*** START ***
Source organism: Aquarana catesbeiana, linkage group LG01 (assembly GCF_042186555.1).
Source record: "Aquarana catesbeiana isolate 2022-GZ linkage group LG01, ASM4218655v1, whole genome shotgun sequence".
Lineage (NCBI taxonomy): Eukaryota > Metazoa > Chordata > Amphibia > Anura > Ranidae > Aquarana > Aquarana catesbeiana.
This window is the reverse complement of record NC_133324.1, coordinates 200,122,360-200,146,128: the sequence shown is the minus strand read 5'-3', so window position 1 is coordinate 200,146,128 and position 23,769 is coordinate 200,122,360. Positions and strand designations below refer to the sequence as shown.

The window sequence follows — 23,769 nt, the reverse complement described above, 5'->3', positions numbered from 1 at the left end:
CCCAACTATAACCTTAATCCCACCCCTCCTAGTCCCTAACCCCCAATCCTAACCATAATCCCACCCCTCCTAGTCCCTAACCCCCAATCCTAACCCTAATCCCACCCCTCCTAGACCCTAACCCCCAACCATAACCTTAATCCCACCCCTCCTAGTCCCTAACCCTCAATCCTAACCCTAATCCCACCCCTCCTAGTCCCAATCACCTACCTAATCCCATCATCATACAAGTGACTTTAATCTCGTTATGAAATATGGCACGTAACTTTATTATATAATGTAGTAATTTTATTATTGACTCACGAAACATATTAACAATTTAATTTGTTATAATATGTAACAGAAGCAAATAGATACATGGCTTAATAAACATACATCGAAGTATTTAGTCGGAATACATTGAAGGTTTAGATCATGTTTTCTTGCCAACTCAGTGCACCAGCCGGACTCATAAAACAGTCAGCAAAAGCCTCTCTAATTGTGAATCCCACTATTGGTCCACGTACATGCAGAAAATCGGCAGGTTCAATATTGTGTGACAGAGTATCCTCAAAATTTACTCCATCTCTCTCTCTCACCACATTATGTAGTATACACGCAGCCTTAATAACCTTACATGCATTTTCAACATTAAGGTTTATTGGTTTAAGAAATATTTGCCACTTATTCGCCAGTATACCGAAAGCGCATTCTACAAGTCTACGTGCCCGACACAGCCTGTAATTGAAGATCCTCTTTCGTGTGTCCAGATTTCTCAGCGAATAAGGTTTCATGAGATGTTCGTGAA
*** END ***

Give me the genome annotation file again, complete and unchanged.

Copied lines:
Source organism: Aquarana catesbeiana, linkage group LG01 (assembly GCF_042186555.1).
Source record: "Aquarana catesbeiana isolate 2022-GZ linkage group LG01, ASM4218655v1, whole genome shotgun sequence".
Lineage (NCBI taxonomy): Eukaryota > Metazoa > Chordata > Amphibia > Anura > Ranidae > Aquarana > Aquarana catesbeiana.
This window is the reverse complement of record NC_133324.1, coordinates 200,122,360-200,146,128: the sequence shown is the minus strand read 5'-3', so window position 1 is coordinate 200,146,128 and position 23,769 is coordinate 200,122,360. Positions and strand designations below refer to the sequence as shown.

The window sequence follows — 23,769 nt, the reverse complement described above, 5'->3', positions numbered from 1 at the left end:
CCCAACTATAACCTTAATCCCACCCCTCCTAGTCCCTAACCCCCAATCCTAACCATAATCCCACCCCTCCTAGTCCCTAACCCCCAATCCTAACCCTAATCCCACCCCTCCTAGACCCTAACCCCCAACCATAACCTTAATCCCACCCCTCCTAGTCCCTAACCCTCAATCCTAACCCTAATCCCACCCCTCCTAGTCCCAATCACCTACCTAATCCCATCATCATACAAGTGACTTTAATCTCGTTATGAAATATGGCACGTAACTTTATTATATAATGTAGTAATTTTATTATTGACTCACGAAACATATTAACAATTTAATTTGTTATAATATGTAACAGAAGCAAATAGATACATGGCTTAATAAACATACATCGAAGTATTTAGTCGGAATACATTGAAGGTTTAGATCATGTTTTCTTGCCAACTCAGTGCACCAGCCGGACTCATAAAACAGTCAGCAAAAGCCTCTCTAATTGTGAATCCCACTATTGGTCCACGTACATGCAGAAAATCGGCAGGTTCAATATTGTGTGACAGAGTATCCTCAAAATTTACTCCATCTCTCTCTCTCACCACATTATGTAGTATACACGCAGCCTTAATAACCTTACATGCATTTTCAACATTAAGGTTTATTGGTTTAAGAAATATTTGCCACTTATTCGCCAGTATACCGAAAGCGCATTCTACAAGTCTACGTGCCCGACACAGCCTGTAATTGAAGATCCTCTTTCGTGTGTCCAGATTTCTCAGCGAATAAGGTTTCATGAGATGTTCGTGAA